1916 • The Congregational Christmas Offering Committee.
This short story was published as a paper pamphlet and came with a beautiful full-color, fold-out, die-cut bank. This is an unusual example of Grace's work used to promote a missionary campaign. The bank was to be filled with a Christmas Offering. We're happy that someone kept the bank as a keepsake, but hope they turned in their offering, too.
The text inside the front cover of the pamphlet tells about the campaign:
The Six Congregational Missionary Societies have united in a campaign to secure a free-will offering from the Christian Church during the coming Christmas season. Christmas Gift Boxes, artistically lithographed in colors and gold, will be provided for family gifts.
During the weeks immediately preceding Christmas, as presents are being purchased for friends and relatives, this Christmas box, having been placed in the home, will be a reminder of the debt of gratitude owed to the truest and best of Friends, and the question will come,
"What offering can we make that will be most pleasing to Him who gave Himself for a lost world?"
The hearty, personal co-operation of all members of Congregational Churches will guarantee a missionary gift that will greatly honor Him who said: "As my Father hath sent me into the world even so send I you into the world."
The booklet tells the tale of Gordon Pierce, a young man who stepped into a church to get out of the storm and found himself in the midst of a missionary meeting.
He was greatly moved, especially by the hymn: "I gave my life for thee, My precious blood I shed
That thou might'st ransomed be and quickened from the dead.
I gave my life for thee, What hast thou given for me?"
Later at home, he begins to open the packages he'd bought that day.
"He sat down bewildered, and all the pretty prideful gifts he had arrayed stared back reproachfully at him. He sat ashamed before the pictured Christ...a chair on the other side of the room also [was] piled high with packages.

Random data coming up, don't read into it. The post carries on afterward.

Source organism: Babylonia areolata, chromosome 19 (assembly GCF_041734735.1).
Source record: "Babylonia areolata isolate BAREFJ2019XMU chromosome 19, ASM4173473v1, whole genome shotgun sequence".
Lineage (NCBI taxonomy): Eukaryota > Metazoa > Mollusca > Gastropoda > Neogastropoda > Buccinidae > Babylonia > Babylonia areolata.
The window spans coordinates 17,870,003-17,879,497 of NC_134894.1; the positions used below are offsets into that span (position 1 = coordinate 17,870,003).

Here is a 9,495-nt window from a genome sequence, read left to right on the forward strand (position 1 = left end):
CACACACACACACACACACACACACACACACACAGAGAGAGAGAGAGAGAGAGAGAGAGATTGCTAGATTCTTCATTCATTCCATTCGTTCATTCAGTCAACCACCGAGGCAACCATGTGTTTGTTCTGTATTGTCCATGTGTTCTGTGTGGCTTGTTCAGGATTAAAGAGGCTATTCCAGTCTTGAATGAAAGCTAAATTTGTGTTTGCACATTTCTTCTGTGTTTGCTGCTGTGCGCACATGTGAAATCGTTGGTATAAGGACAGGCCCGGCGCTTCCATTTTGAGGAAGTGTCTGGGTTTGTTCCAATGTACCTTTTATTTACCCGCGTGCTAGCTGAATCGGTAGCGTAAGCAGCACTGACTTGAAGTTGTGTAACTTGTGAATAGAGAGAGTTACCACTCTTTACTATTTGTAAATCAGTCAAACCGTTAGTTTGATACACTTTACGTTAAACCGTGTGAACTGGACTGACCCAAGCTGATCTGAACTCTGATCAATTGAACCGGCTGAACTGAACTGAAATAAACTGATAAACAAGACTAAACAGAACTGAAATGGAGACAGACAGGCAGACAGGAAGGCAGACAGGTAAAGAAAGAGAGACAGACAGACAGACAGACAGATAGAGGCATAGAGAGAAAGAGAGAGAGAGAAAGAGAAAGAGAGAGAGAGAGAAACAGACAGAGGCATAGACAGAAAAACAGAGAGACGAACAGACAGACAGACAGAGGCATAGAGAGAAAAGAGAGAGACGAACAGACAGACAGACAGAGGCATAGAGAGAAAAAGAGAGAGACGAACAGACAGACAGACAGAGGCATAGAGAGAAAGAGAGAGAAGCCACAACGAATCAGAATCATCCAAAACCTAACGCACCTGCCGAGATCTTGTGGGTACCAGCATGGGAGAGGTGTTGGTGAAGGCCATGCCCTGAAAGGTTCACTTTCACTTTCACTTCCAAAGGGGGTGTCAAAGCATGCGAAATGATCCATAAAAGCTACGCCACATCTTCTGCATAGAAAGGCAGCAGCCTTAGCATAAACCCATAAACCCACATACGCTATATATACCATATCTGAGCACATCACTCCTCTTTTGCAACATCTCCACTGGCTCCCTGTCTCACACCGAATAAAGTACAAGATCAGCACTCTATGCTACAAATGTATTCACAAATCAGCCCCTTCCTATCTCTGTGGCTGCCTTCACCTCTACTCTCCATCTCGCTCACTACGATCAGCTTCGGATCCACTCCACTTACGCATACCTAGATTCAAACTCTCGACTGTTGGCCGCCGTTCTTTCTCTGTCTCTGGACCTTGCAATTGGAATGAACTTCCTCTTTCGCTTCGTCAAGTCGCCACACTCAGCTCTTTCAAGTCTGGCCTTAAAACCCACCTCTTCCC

That great pile! And fifty cents in the collection basket the only thing he had shown as a Christmas gift ·to the Saviour of the world—his Saviour, for so in his heart he counted Christ."
What Gordon does with "that pile" follows. The final paragraph says it all.
Reverently he bowed his head as he realized that even then all gifts of his would never requite the great gift God had given to him that night.
The message printed on the Christmas Boxes:
A CHRISTMAS OFFERING TO CHRIST
It is estimated that the people of Christian lands spend no less than one hundred million dollars annually for Christmas gifts to one another. Other estimates place the sum at three hundred million or more.
A number of the leading Missionary Boards believing that it would be pleasing to Him whose birth at Christmas time we celebrate, have asked their friends to unite in making a CHRISTMAS OFFERING TO CHRIST, this offering to be used in the proclamation of His Gospel on Mission fields.
Such money as may be deposited in this box during the Christmas shopping season or on Christmas morning should be forwarded to the Congregational Christmas Offering Committee, New York City.
The Forgotten Friend also appeared in short story collections in later years, including "Miss Lavinia's Call" (1949, J.B. Lippincott) and a paperback short story collection called "The Forgotten Friend" (Tyndale House, 1994 • ISBN 0-8423-1391-5)